The physical definition of diversity should be constantly in the back of your mind as you vet candidates, and your vetting process should be the same whether you are interviewing a man, a woman, a person of color, a younger person, an older person — the list goes on. But it should not necessarily be your top criterion when making hiring decisions.
Throughout the hiring process, your primary focus should be on skills, abilities, and how well the person will fit into the company culture. Hiring solely for physical diversity — checking that box — will not always give you the best person for the job. You also want to make sure that not everyone at your company is marching to the same drummer, so to speak. There should be conflicting opinions among your staff, and you want your team to collaboratively work through these conflicting opinions. It is when you have achieved this deeper level of diversity that creative solutions emerge that set companies apart.
It is like cooking a stew. If you keep adding salt and pepper as it cooks, the stew will not taste any better. But once you toss in the rosemary, thyme, basil, and paprika, the kitchen fills with glorious smells, and the stew ends up being delicious.
As you set out on your journey to foster true diversity in your company, challenge yourself when looking for the best candidates. Focus on these three characteristics to dig deep and find the perfect people for your team:
So many companies we have worked with are jam-packed with people with impressive alma maters. In some cases, the entire leadership team went to the same university. While that might look great on paper, once you walk into a room with these company leaders, they are all on the same page and agree on what needs to be done. But if you take a step back and really examine the situation, they lack external perspectives and conflicting viewpoints, so they find themselves stuck in neutral with no clue how to jumpstart their growth.
Of course, you want people with impressive educational accolades from Ivy League schools, but you also need balance. You need to also hire people who went to public schools and received a completely different (yet still valid and useful) education and overall academic experience. They will have fresh ways of looking at things, which is exactly what your company needs.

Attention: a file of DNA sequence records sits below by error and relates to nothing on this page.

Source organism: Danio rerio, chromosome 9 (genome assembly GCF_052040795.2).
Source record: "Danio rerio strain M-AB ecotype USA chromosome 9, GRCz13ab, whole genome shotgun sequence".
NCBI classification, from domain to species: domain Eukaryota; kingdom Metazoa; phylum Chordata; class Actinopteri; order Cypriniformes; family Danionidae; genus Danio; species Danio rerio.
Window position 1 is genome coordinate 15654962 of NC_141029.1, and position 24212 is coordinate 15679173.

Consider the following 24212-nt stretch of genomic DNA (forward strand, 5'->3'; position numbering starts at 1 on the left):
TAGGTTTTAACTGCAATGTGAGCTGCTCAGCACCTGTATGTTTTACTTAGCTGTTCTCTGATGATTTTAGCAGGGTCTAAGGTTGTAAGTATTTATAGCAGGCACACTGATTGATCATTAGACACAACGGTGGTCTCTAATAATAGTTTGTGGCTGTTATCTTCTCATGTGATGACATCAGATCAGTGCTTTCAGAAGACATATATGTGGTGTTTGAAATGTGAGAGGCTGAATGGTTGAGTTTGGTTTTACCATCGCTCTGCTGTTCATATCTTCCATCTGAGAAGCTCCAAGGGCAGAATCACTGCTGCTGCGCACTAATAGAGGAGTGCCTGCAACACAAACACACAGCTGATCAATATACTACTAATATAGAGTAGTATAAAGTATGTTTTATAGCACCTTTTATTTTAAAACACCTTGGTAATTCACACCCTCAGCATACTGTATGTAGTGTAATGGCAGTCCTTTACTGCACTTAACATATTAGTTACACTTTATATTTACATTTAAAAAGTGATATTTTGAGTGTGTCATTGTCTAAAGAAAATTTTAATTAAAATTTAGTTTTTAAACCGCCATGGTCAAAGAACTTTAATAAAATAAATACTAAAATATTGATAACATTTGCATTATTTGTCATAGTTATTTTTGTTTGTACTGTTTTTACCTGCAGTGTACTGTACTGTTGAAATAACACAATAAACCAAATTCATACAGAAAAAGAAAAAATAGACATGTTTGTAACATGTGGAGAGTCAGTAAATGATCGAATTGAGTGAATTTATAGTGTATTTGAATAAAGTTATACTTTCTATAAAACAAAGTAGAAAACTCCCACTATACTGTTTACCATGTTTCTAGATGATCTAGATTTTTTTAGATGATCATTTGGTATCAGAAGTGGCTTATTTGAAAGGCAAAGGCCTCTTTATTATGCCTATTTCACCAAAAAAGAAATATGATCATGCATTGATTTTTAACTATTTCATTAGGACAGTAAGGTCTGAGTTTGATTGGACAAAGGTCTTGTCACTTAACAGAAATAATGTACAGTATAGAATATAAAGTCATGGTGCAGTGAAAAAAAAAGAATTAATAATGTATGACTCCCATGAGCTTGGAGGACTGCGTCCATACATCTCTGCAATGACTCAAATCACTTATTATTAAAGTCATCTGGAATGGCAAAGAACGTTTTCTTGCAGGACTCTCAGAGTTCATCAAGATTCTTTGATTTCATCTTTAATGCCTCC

Before we dive into this characteristic, it is important to note that you should not ask job candidates about their household income when they were growing up, their current net worth, or other personal financial matters. However, you can read between the lines.
Did they work while they were in college? Did they rely on scholarships? Do they travel a lot? Or have they never been on an airplane? The ideal makeup is a mix of people who grew up bootstrapping their way to where they are today, as well as people who did not have to. Having a healthy balance of varying socioeconomic backgrounds will yield a mixed bag of opinions, work styles, and problem-solving approaches.
Again, before we dive into this one, remember that you cannot ask job candidates about their religious beliefs. However, you can analyze where they grew up and how they spend their free time. Do they volunteer? What are they passionate about? Did they grow up in a rural or urban area?
There is no question that rural and urban communities in America hold tight to vastly different beliefs and values. In order for your company to become a household name across all communities, make sure you have all communities represented on your team.
It might seem appealing to solely hire workaholics who pursue little to no passions and hobbies outside of work. However, people who have lives and passion projects outside of work will bring in a broad spectrum of interests, leading to innovative approaches, and ways of thinking.
While physical diversity is very important, it is not the end-all and be-all of company diversity. It goes far deeper below the surface. Hiring people from different backgrounds can help businesses thrive. It is time to rethink what diversity means for your business and how you can truly embrace it to your company’s advantage.
As a founder, you have spent years working long hours to make your company a reality. You know the ins and outs better than anyone else. While it is tempting to think you can gain amazing insights on your own by reading 800-word articles online, you will eventually need to turn to experts to augment knowledge gaps. Engaging a consultant with thorough knowledge of his or her expertise area can help you achieve results.
However, it can be hard to fully rely on your newly hired consultant. It is natural to feel like it will take at least several months to get him or her up to speed before you can trust any input and advice. However, a lengthy waiting period can prove to be a detrimental mistake.
Avoid these four pitfalls to get the most out of your consultant:
In one instance, a client went overboard. In the time it took the client to think over our suggestions, the competition got a ton of media coverage and made waves while our client was left in the dust. Three years later, the competitor enjoyed a phenomenal exit. In the meantime, our client was in the process of pivoting to a new market.
For example, we had a client prepped for an opportunity to appear in The Wall Street Journal. With the opportunity in hand, the business leaders stalled and decided to pivot the direction of the story to something that they thought would be “something more interesting.” Against our advice, they refused to answer questions they considered uninteresting and demanded a “better” reporter. Following a few interactions with our client, the reporter moved on to a different story. We lost the feature article.